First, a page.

Text Neck

Original Editor - Vidhu Sindwani

Top Contributors - Vidhu Sindwani, Lauren Lopez and Kim Jackson  

What is Text Neck?

Text neck is a modern age term coined by US chiropractorDr. DL Fishman to describe repeated stress injury and pain in the neck resulting from excessive watching or texting on hand held devices over a sustained period of time.[1] It is also known as Turtle Neck posture or anterior head syndrome. This condition is a growing lifestyle and health condition with the constant growth in mobile user population all over the world.

It is a cause for increasing concern especially with children given their greater propensity to mobile phone usage.[2] Recent figures have shown that around 87% of teenagers (14-18 years) in USA and 79% teenagers (12-15 years) in UK own and use smartphones. Among adults aged 18-34 years, 92% and 95% reported owing a smartphone in USA and Australia, respectively.[3]

There is limited evidence due to quality of research on the safe use of mobile hand held devices to prevent neck and other musculoskeletal disorders[3]. Further trials and longitudinal research is needed to establish guidelines for use[3].

Apart from neck pain, it can also cause shoulder pain, upper back pain, headaches and increased thoracic kyphosis.[1]

Symptoms of Text Neck

Flexing the head forward to use a smartphone directly affects the spine. Tilting the head forward to 15 degrees places about 27 pounds of force on the neck[1]. This increases to 40 pounds at 30 degrees, 49 pounds at 45 degrees and 60 pounds at 60 degrees[1]. Damage caused by untreated text neck can be similar to occupational overuse syndrome or repetitive stress/strain injury.

Forces on the neck

The most common presentation of Text Neck is neck pain, stiffness and soreness. The main symptoms include[1]:

  • Stiff neck: soreness and difficulty in moving the neck is usually present when trying to move the neck after long usages
  • Pain: can be localized to one spot or may be diffused over an area, usually lower part of the neck. Can be described as dull aching or can also be sharp or stabbing in extreme cases
  • Radiating pain: there can often be radiation of pain into the shoulders and arms.
  • Muscular weakness: shoulders muscles namely, trapezius, rhomboids and shoulder external rotators are often weak
  • Headache: sub-occipital muscle tightness can lead to tension type headaches.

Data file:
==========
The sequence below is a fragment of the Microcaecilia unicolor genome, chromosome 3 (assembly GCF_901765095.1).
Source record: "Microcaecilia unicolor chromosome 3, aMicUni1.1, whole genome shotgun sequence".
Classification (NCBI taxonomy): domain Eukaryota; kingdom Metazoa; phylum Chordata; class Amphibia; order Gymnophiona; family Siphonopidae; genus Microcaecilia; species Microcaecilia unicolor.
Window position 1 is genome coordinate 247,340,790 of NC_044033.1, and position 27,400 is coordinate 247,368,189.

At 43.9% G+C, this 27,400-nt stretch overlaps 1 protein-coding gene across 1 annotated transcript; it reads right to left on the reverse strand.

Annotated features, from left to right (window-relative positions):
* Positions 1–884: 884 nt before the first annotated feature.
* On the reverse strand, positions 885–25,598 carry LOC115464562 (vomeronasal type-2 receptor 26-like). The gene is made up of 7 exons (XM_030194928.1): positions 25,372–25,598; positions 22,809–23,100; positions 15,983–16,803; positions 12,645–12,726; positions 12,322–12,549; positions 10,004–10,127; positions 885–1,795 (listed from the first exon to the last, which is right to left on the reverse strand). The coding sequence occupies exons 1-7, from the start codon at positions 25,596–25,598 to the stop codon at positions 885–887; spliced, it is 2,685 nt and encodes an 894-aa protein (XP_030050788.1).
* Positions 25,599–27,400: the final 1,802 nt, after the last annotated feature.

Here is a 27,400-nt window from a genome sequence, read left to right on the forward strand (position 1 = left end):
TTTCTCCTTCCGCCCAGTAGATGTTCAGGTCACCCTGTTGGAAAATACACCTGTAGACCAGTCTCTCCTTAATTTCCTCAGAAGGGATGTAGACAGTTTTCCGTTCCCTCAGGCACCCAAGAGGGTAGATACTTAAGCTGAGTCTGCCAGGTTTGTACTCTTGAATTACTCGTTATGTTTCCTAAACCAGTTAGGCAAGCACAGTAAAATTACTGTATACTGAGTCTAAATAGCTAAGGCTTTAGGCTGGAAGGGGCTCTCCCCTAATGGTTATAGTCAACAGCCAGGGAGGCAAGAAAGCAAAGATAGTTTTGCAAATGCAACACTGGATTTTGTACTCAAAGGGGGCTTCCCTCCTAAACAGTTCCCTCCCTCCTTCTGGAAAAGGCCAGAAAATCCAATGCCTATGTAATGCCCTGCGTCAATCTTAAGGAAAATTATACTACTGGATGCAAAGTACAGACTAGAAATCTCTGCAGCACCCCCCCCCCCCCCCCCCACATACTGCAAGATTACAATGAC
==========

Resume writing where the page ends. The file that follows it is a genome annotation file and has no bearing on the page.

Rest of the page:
In addition to these common symptoms there can also be:


Prevention is the key when it comes to Text Neck. The following recommendations from a systematic review[3] of Text Neck should be kept in mind while using smartphones or other hand held devices:

  1. Avoid excessive usage and take frequent breaks
  2. Avoid prolonged static postures
  3. Position the device such that it reduces stresses both on the head/neck and the upper extremities
  4. Avoid high repetitions of movements such as prolonged typing or swiping
  5. Avoid holding large or heavy devices in one hand for long duration
Correct posture.jpeg

Rehabilitation is found to be very effective in treating the stress injury resulting from Text Neck. Rehabilitation can be designed as a 2-4 week program starting with soft tissue mobilization, Grade 1 and 2 joint mobilization, active and passive stretches of tight muscles and progressing to muscle strengthening, posture retraining and home exercise program.[4]

In acute cases, pain relief is the main goal. It can be achieved by:

In extreme chronic cases pain medication, injection into the facet joint or trigger point or acupuncture can be done.[1]


  1. 1.0 1.1 1.2 1.3 1.4 1.5 Neupane S, Ifthikar Ali UT, Mathew A. Text-Neck Syndrome-Systemic review. Imperial Journal of Interdisciplinary Research. 2017;3(7):141-148. Accessed 18 July 2019.
  2. Vate-U-Lan P. Text Neck Epidemic: A growing problem for smart phone users in Thailand. Proceedings of the twelfth international conference of eLearining for knowledge based society; 2015 December 11-12; Thailand
  3. 3.0 3.1 3.2 3.3 Toh SH, Coenen P, Howie EK, Straker LM. The associations of mobile touch screen device use with musculoskeletal symptoms and exposures: a systematic review. PLoS One 2017; 12(8): e0181220. Accessed 18 July 2019.
  4. Sharan D, Mohandoss M, Ranganathan R, Jose J. Musculoskeletal disorders of upper extremities due to extensive usage of hand held devices. Annals of Ann Occup Environ Med. 2014; 26(22). Accessed 18 July 2019.
  5. Kwon JW, Son SM, Lee NK. Changes in upper-extremity muscle activities due to head position in subjects with a forward head posture and rounded shoulders. J Phys Ther Sci. 2015. 27; 6:1739–1742. Accessed 18 July 2019.